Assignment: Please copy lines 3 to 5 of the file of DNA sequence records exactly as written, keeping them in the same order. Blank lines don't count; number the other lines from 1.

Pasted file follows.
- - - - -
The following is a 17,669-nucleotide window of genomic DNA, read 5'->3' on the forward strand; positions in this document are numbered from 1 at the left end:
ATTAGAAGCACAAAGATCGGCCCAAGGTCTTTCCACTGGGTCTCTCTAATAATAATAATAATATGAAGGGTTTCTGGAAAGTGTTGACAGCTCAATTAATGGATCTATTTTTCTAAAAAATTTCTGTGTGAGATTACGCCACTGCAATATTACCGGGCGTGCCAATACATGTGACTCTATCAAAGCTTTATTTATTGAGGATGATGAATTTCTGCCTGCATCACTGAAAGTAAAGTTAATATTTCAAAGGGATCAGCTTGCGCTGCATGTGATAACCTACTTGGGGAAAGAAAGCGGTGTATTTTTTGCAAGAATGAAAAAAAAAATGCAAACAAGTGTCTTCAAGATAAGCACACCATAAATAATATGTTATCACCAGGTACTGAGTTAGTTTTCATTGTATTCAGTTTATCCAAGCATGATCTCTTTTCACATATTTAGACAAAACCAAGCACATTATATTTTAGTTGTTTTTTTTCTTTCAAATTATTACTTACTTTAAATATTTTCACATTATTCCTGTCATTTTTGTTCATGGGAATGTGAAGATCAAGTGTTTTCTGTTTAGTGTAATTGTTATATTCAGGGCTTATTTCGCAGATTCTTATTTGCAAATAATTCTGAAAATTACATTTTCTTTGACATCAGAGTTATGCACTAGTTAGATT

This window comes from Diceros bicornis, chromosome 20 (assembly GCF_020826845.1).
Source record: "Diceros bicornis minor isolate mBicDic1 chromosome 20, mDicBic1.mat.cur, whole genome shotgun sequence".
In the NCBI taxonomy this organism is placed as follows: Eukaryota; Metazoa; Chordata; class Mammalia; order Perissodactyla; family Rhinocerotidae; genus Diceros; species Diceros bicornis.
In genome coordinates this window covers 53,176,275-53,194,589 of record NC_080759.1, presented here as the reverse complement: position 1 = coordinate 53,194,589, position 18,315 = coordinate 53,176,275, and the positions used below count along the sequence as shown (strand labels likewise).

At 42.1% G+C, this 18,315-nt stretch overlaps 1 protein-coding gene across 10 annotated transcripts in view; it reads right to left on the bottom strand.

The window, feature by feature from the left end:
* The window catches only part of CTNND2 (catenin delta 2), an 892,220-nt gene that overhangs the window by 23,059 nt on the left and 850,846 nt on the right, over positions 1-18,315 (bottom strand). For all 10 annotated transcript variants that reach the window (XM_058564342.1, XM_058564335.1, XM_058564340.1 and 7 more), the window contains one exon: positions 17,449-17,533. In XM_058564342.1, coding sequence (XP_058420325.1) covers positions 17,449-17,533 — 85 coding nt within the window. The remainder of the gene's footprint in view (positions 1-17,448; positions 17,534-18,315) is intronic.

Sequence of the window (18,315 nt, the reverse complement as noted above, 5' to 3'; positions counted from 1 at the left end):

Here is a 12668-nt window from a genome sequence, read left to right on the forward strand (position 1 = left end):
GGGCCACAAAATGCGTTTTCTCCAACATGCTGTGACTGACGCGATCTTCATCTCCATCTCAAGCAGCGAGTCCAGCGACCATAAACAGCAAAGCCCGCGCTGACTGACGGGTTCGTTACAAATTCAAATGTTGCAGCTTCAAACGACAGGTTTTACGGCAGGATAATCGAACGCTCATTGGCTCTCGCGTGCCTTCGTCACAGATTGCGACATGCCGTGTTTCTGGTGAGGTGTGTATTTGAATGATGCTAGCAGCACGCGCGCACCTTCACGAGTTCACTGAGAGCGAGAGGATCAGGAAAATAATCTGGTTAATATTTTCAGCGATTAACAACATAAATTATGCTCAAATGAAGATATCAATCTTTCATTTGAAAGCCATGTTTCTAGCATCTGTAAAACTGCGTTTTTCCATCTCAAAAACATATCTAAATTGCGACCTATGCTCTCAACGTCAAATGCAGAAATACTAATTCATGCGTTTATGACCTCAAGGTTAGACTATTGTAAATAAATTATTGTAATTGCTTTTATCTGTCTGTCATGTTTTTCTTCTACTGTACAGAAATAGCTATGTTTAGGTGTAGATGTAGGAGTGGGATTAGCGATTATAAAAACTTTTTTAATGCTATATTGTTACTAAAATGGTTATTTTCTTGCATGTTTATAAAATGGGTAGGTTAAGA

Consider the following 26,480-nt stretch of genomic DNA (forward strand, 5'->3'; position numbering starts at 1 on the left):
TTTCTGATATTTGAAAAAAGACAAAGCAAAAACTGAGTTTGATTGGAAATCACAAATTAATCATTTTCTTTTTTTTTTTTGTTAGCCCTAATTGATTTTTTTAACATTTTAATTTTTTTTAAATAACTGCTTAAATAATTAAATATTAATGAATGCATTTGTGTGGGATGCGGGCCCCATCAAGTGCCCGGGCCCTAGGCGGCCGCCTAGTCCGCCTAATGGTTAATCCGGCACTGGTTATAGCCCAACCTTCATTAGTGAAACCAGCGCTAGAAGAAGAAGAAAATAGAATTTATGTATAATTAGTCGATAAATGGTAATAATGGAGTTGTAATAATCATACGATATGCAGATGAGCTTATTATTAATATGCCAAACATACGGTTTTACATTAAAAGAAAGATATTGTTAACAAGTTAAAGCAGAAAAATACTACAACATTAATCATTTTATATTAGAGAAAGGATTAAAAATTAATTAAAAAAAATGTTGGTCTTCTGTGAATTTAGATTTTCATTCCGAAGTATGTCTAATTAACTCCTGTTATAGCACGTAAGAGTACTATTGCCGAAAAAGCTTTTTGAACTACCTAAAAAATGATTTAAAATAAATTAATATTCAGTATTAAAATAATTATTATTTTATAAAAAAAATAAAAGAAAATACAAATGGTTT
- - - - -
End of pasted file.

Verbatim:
This window comes from Diceros bicornis, chromosome 20 (assembly GCF_020826845.1).
Source record: "Diceros bicornis minor isolate mBicDic1 chromosome 20, mDicBic1.mat.cur, whole genome shotgun sequence".
In the NCBI taxonomy this organism is placed as follows: Eukaryota; Metazoa; Chordata; class Mammalia; order Perissodactyla; family Rhinocerotidae; genus Diceros; species Diceros bicornis.